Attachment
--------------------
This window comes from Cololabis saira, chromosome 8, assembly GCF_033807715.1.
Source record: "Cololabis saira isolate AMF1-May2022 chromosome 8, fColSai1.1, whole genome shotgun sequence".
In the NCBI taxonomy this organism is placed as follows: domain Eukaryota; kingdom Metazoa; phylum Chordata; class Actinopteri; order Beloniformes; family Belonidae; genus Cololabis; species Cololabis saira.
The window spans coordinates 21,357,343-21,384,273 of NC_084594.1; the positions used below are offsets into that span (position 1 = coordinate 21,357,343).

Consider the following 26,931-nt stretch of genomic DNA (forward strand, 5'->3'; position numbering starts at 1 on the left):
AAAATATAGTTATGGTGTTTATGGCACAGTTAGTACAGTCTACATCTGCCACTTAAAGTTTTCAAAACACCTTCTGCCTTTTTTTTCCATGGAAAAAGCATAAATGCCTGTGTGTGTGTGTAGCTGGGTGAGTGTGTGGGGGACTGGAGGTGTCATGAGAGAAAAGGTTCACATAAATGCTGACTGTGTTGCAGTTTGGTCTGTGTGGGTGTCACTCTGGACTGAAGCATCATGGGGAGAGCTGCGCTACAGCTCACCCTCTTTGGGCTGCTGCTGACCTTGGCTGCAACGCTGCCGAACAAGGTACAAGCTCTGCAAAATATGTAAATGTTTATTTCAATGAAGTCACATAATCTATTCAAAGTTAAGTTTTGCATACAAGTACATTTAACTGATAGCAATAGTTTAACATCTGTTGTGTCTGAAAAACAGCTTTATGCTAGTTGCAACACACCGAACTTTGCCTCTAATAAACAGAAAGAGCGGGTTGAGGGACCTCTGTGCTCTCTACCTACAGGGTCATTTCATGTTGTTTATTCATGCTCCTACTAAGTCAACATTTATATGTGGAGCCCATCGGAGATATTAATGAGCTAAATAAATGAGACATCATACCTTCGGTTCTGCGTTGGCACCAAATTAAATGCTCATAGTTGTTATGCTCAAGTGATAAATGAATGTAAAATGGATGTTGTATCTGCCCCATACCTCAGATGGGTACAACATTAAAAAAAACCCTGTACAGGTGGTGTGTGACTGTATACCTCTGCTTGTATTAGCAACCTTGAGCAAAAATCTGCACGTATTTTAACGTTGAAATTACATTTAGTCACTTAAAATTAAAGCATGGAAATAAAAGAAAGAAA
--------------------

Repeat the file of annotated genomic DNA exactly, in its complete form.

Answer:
This window comes from Cololabis saira, chromosome 8, assembly GCF_033807715.1.
Source record: "Cololabis saira isolate AMF1-May2022 chromosome 8, fColSai1.1, whole genome shotgun sequence".
In the NCBI taxonomy this organism is placed as follows: domain Eukaryota; kingdom Metazoa; phylum Chordata; class Actinopteri; order Beloniformes; family Belonidae; genus Cololabis; species Cololabis saira.
The window spans coordinates 21,357,343-21,384,273 of NC_084594.1; the positions used below are offsets into that span (position 1 = coordinate 21,357,343).

Consider the following 26,931-nt stretch of genomic DNA (forward strand, 5'->3'; position numbering starts at 1 on the left):
AAAATATAGTTATGGTGTTTATGGCACAGTTAGTACAGTCTACATCTGCCACTTAAAGTTTTCAAAACACCTTCTGCCTTTTTTTTCCATGGAAAAAGCATAAATGCCTGTGTGTGTGTGTAGCTGGGTGAGTGTGTGGGGGACTGGAGGTGTCATGAGAGAAAAGGTTCACATAAATGCTGACTGTGTTGCAGTTTGGTCTGTGTGGGTGTCACTCTGGACTGAAGCATCATGGGGAGAGCTGCGCTACAGCTCACCCTCTTTGGGCTGCTGCTGACCTTGGCTGCAACGCTGCCGAACAAGGTACAAGCTCTGCAAAATATGTAAATGTTTATTTCAATGAAGTCACATAATCTATTCAAAGTTAAGTTTTGCATACAAGTACATTTAACTGATAGCAATAGTTTAACATCTGTTGTGTCTGAAAAACAGCTTTATGCTAGTTGCAACACACCGAACTTTGCCTCTAATAAACAGAAAGAGCGGGTTGAGGGACCTCTGTGCTCTCTACCTACAGGGTCATTTCATGTTGTTTATTCATGCTCCTACTAAGTCAACATTTATATGTGGAGCCCATCGGAGATATTAATGAGCTAAATAAATGAGACATCATACCTTCGGTTCTGCGTTGGCACCAAATTAAATGCTCATAGTTGTTATGCTCAAGTGATAAATGAATGTAAAATGGATGTTGTATCTGCCCCATACCTCAGATGGGTACAACATTAAAAAAAACCCTGTACAGGTGGTGTGTGACTGTATACCTCTGCTTGTATTAGCAACCTTGAGCAAAAATCTGCACGTATTTTAACGTTGAAATTACATTTAGTCACTTAAAATTAAAGCATGGAAATAAAAGAAAGAAA